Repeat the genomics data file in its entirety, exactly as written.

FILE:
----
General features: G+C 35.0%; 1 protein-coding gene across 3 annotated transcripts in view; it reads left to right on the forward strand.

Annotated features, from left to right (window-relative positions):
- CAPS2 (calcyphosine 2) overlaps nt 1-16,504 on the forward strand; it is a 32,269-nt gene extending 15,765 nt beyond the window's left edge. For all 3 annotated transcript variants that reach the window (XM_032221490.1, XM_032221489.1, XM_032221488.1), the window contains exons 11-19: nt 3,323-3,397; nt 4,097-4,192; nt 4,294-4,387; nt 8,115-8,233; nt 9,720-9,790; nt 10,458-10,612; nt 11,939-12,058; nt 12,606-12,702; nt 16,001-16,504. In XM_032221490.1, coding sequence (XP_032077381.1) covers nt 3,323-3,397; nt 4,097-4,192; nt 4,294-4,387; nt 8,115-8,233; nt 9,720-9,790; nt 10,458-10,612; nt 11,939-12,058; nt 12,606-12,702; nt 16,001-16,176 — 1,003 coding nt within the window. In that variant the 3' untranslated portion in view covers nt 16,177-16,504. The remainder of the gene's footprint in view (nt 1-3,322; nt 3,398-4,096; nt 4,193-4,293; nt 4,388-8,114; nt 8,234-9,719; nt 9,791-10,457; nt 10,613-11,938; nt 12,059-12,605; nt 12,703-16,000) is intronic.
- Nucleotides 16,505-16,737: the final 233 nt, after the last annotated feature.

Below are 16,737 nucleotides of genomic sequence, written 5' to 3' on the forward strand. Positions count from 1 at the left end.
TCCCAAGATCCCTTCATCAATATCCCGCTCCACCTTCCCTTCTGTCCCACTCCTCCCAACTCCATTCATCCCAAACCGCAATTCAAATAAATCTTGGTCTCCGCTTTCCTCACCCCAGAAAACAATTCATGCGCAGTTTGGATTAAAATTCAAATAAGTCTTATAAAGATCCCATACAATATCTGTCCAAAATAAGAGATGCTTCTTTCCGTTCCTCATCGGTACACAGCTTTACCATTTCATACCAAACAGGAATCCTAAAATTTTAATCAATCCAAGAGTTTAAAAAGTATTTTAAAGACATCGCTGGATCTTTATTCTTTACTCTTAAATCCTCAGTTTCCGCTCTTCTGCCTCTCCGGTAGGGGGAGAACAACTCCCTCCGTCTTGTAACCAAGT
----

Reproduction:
General features: G+C 35.0%; 1 protein-coding gene across 3 annotated transcripts in view; it reads left to right on the forward strand.

Annotated features, from left to right (window-relative positions):
- CAPS2 (calcyphosine 2) overlaps nt 1-16,504 on the forward strand; it is a 32,269-nt gene extending 15,765 nt beyond the window's left edge. For all 3 annotated transcript variants that reach the window (XM_032221490.1, XM_032221489.1, XM_032221488.1), the window contains exons 11-19: nt 3,323-3,397; nt 4,097-4,192; nt 4,294-4,387; nt 8,115-8,233; nt 9,720-9,790; nt 10,458-10,612; nt 11,939-12,058; nt 12,606-12,702; nt 16,001-16,504. In XM_032221490.1, coding sequence (XP_032077381.1) covers nt 3,323-3,397; nt 4,097-4,192; nt 4,294-4,387; nt 8,115-8,233; nt 9,720-9,790; nt 10,458-10,612; nt 11,939-12,058; nt 12,606-12,702; nt 16,001-16,176 — 1,003 coding nt within the window. In that variant the 3' untranslated portion in view covers nt 16,177-16,504. The remainder of the gene's footprint in view (nt 1-3,322; nt 3,398-4,096; nt 4,193-4,293; nt 4,388-8,114; nt 8,234-9,719; nt 9,791-10,457; nt 10,613-11,938; nt 12,059-12,605; nt 12,703-16,000) is intronic.
- Nucleotides 16,505-16,737: the final 233 nt, after the last annotated feature.

Below are 16,737 nucleotides of genomic sequence, written 5' to 3' on the forward strand. Positions count from 1 at the left end.
TCCCAAGATCCCTTCATCAATATCCCGCTCCACCTTCCCTTCTGTCCCACTCCTCCCAACTCCATTCATCCCAAACCGCAATTCAAATAAATCTTGGTCTCCGCTTTCCTCACCCCAGAAAACAATTCATGCGCAGTTTGGATTAAAATTCAAATAAGTCTTATAAAGATCCCATACAATATCTGTCCAAAATAAGAGATGCTTCTTTCCGTTCCTCATCGGTACACAGCTTTACCATTTCATACCAAACAGGAATCCTAAAATTTTAATCAATCCAAGAGTTTAAAAAGTATTTTAAAGACATCGCTGGATCTTTATTCTTTACTCTTAAATCCTCAGTTTCCGCTCTTCTGCCTCTCCGGTAGGGGGAGAACAACTCCCTCCGTCTTGTAACCAAGT